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Department of the State Document signed by Daniel Webster

Inv# AU1383
Department of the State Document signed by Daniel Webster
State(s): District Of Columbia
Virginia
Years: 1851

3 page Department of State Document signed by Daniel Webster, Secretary of State.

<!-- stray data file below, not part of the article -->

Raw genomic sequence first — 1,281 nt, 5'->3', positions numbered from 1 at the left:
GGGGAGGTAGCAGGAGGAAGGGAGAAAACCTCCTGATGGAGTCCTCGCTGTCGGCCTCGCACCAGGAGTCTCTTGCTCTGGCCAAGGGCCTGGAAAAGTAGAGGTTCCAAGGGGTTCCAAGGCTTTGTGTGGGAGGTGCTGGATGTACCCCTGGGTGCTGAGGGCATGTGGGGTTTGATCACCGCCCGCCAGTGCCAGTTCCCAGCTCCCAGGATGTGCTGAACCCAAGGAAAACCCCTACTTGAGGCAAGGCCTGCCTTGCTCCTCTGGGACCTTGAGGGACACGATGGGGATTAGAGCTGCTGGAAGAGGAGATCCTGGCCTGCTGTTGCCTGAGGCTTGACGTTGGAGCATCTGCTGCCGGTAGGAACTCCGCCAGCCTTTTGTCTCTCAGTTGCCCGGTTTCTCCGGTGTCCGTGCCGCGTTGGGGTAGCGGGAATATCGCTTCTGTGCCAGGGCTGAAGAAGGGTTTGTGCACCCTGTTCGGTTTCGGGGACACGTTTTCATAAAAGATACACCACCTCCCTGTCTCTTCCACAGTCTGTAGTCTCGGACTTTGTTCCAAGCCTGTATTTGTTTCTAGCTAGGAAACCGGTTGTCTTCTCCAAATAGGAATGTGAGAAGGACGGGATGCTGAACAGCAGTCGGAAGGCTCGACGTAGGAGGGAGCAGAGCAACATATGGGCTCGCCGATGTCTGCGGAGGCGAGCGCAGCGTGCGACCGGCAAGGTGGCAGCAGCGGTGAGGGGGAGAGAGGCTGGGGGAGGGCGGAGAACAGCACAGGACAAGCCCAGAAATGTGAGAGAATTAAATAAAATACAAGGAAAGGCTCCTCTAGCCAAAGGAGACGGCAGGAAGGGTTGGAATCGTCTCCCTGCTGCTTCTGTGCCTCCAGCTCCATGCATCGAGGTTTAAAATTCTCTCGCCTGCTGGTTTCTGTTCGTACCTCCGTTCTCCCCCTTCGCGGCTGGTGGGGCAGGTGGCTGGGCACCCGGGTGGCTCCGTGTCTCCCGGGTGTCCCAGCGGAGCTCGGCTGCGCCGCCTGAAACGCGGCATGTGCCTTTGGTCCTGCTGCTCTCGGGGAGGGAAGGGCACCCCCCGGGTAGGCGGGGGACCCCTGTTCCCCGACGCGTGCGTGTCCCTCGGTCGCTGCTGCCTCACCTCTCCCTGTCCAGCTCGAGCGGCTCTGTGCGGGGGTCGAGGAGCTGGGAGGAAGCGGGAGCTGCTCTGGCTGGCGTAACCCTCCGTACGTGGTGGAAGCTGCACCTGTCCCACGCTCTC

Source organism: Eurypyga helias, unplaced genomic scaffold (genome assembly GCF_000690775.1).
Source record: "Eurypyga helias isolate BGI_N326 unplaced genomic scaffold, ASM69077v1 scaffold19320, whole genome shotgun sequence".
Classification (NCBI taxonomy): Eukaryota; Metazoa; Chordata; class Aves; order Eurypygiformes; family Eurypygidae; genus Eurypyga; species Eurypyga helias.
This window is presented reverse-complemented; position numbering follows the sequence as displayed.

Daniel Webster (January 18, 1782 October 24, 1852) was an American statesman who represented New Hampshire and Massachusetts in the United States Congress and served as the United States Secretary of State under Presidents William Henry Harrison, John Tyler, and Millard Fillmore. He was also a prominent attorney, especially during the period of the Marshall Court. Throughout his career, he was a member of the Federalist Party, the National Republican Party, and the Whig Party. Born in New Hampshire in 1782, Webster established a successful legal practice in Portsmouth, New Hampshire after undergoing a legal apprenticeship. He emerged as a prominent opponent of the War of 1812 and won election to the United States House of Representatives, where he served as a leader of the Federalist Party. Webster left office after two terms and relocated to Boston, Massachusetts. He became a leading attorney before the Supreme Court of the United States, winning cases such as Dartmouth College v. Woodward, McCulloch v. Maryland, and Gibbons v. Ogden. Webster returned to the House in 1823 and became a key supporter of President John Quincy Adams. He won election to the United States Senate in 1827 and worked with Henry Clay to build the National Republican Party in support of Adams. A leading American statesman during the nation's antebellum era. Webster first rose to regional prominence through his defense of New England shipping interests. His increasingly nationalistic views and the effectiveness with which he articulated them led Webster to become one of the most famous orators and influential Whig leaders of the Second Party System. As an attorney, Webster served as legal counsel in several cases that established important constitutional precedents that bolstered the authority of the Federal government. As Secretary of State, he negotiated the Webster-Ashburton Treaty that established the definitive eastern border between the United States and Canada. Primarily recognized for his Senate tenure, Webster was a key figure in the institution's "Golden Age." So well-known was his skill as a Senator throughout this period that Webster became a third and northern counterpart of what was and still is known today as the "Great Triumvirate," with his colleagues Henry Clay from the west and John C. Calhoun from the south. His "Reply to Hayne" in 1830 was generally regarded as "the most eloquent speech ever delivered in Congress." Similar to Henry Clay, Webster's desire to see the Union preserved and conflict averted led him to search out compromises designed to stave off the sectionalism that threatened war between the North and South. Webster tried three times to achieve the Presidency; all three bids failed, the final one in part because of his compromises. Similarly Webster's efforts to steer the nation away from civil war toward a definite peace ultimately proved futile. Despite this, Webster came to be esteemed for these efforts and was officially named by the Senate in 1957 as one of its five most outstanding members.

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